Major League Baseball owners approve post-coronavirus return plan, eye July start to season

Major League Baseball owners approve post-coronavirus return plan, eye July start to season

Major League Baseball owners approve post-coronavirus return plan, eye July start to season

The 30 control people for the teams were briefed Monday by commissioner Rob Manfred and his staff on what exactly will be put on paper and given to the union for its perusal. Then, if they sign off on the idea, the league will present the plan to the players Tuesday.

When Major League Baseball first discussed a return from the coronavirus (COVID-19) pandemic, it seemed that the most logical option was for all teams to play in a few specific locations to avoid travel.

A 30-man roster with a taxi squad that would have upward of 50 players available. That plus the regionalizing of the schedule is created to limit as much travel as possible.

Spring training likely would not include any games, as teams could get ready for the season at their home stadiums. Major League Baseball is concerned about a second wave of the coronavirus coming and making games in November more untenable. Heyman notes that an 82-game season with an extra round of playoffs is among the possibilities tabled for discussion.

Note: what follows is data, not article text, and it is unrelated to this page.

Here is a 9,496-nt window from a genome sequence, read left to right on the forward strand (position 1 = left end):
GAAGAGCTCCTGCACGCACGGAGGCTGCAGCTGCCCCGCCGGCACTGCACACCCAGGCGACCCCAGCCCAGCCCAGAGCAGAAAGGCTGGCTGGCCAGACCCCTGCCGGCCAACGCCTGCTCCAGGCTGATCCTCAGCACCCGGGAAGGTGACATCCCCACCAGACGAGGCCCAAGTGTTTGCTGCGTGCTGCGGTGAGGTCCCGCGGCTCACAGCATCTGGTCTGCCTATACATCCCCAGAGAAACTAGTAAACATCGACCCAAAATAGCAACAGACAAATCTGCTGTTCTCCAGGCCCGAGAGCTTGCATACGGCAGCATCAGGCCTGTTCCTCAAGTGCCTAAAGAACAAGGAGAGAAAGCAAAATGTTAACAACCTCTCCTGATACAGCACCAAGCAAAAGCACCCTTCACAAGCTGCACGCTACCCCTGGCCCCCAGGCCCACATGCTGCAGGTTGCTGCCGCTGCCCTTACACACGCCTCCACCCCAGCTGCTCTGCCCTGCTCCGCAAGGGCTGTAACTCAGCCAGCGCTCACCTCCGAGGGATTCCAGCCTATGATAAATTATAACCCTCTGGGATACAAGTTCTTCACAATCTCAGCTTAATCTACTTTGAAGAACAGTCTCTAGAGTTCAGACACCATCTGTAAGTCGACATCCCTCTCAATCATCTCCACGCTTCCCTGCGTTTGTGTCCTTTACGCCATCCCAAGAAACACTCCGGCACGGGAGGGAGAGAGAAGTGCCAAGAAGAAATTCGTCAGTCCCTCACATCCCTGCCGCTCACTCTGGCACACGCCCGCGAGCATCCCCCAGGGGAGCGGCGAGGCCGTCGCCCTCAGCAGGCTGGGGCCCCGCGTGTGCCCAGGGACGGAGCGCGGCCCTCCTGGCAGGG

The big obstacles are going to be MLB's ability to display protocols, personnel and equipment that make the players feel safe about returning not only to stadiums, but to buses, planes and hotels.

The union is now locked into that as a non-starter.

Nightengale reports the proposal also offers a glimpse into a reconfigured 2020 season.

The main parts of the plan are pretty much known by now: MLB wants to move with ahead an 80-game season beginning in July (with no minor-league system), playing in home ballparks with or without fans, and an expanded postseason format. League officials reportedly said that teams are expected to lose about 40 per cent of their gross revenue from ticket sales, concessions and parking.

The meeting between MLB and the MLB Players Association on Tuesday will set the stage for what both parties expect to be a contentious negotiation.

Related news



[an error occurred while processing the directive]